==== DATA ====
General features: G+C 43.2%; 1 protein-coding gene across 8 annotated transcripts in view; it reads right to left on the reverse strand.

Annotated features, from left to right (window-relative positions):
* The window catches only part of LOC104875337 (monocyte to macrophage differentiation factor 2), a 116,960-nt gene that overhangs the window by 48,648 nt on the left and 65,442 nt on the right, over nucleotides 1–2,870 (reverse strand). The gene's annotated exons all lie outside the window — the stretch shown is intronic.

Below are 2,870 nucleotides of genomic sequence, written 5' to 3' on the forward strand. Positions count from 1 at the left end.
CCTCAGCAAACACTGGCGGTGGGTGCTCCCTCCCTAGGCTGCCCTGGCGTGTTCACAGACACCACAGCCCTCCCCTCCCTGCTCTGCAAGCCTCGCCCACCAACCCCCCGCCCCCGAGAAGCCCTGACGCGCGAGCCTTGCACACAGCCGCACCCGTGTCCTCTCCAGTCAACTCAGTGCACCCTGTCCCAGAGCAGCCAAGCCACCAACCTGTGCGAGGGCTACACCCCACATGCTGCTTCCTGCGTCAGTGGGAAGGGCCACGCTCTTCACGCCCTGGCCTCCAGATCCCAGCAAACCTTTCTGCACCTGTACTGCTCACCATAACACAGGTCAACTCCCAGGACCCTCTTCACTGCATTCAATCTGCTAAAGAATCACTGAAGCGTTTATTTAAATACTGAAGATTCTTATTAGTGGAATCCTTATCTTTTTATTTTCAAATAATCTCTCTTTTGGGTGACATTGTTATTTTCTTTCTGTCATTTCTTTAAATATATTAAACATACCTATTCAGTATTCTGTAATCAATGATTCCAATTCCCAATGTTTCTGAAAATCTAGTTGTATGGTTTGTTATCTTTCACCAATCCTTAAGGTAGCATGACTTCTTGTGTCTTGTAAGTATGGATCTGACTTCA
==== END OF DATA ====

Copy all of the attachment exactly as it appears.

General features: G+C 43.2%; 1 protein-coding gene across 8 annotated transcripts in view; it reads right to left on the reverse strand.

Annotated features, from left to right (window-relative positions):
* The window catches only part of LOC104875337 (monocyte to macrophage differentiation factor 2), a 116,960-nt gene that overhangs the window by 48,648 nt on the left and 65,442 nt on the right, over nucleotides 1–2,870 (reverse strand). The gene's annotated exons all lie outside the window — the stretch shown is intronic.

Below are 2,870 nucleotides of genomic sequence, written 5' to 3' on the forward strand. Positions count from 1 at the left end.
CCTCAGCAAACACTGGCGGTGGGTGCTCCCTCCCTAGGCTGCCCTGGCGTGTTCACAGACACCACAGCCCTCCCCTCCCTGCTCTGCAAGCCTCGCCCACCAACCCCCCGCCCCCGAGAAGCCCTGACGCGCGAGCCTTGCACACAGCCGCACCCGTGTCCTCTCCAGTCAACTCAGTGCACCCTGTCCCAGAGCAGCCAAGCCACCAACCTGTGCGAGGGCTACACCCCACATGCTGCTTCCTGCGTCAGTGGGAAGGGCCACGCTCTTCACGCCCTGGCCTCCAGATCCCAGCAAACCTTTCTGCACCTGTACTGCTCACCATAACACAGGTCAACTCCCAGGACCCTCTTCACTGCATTCAATCTGCTAAAGAATCACTGAAGCGTTTATTTAAATACTGAAGATTCTTATTAGTGGAATCCTTATCTTTTTATTTTCAAATAATCTCTCTTTTGGGTGACATTGTTATTTTCTTTCTGTCATTTCTTTAAATATATTAAACATACCTATTCAGTATTCTGTAATCAATGATTCCAATTCCCAATGTTTCTGAAAATCTAGTTGTATGGTTTGTTATCTTTCACCAATCCTTAAGGTAGCATGACTTCTTGTGTCTTGTAAGTATGGATCTGACTTCA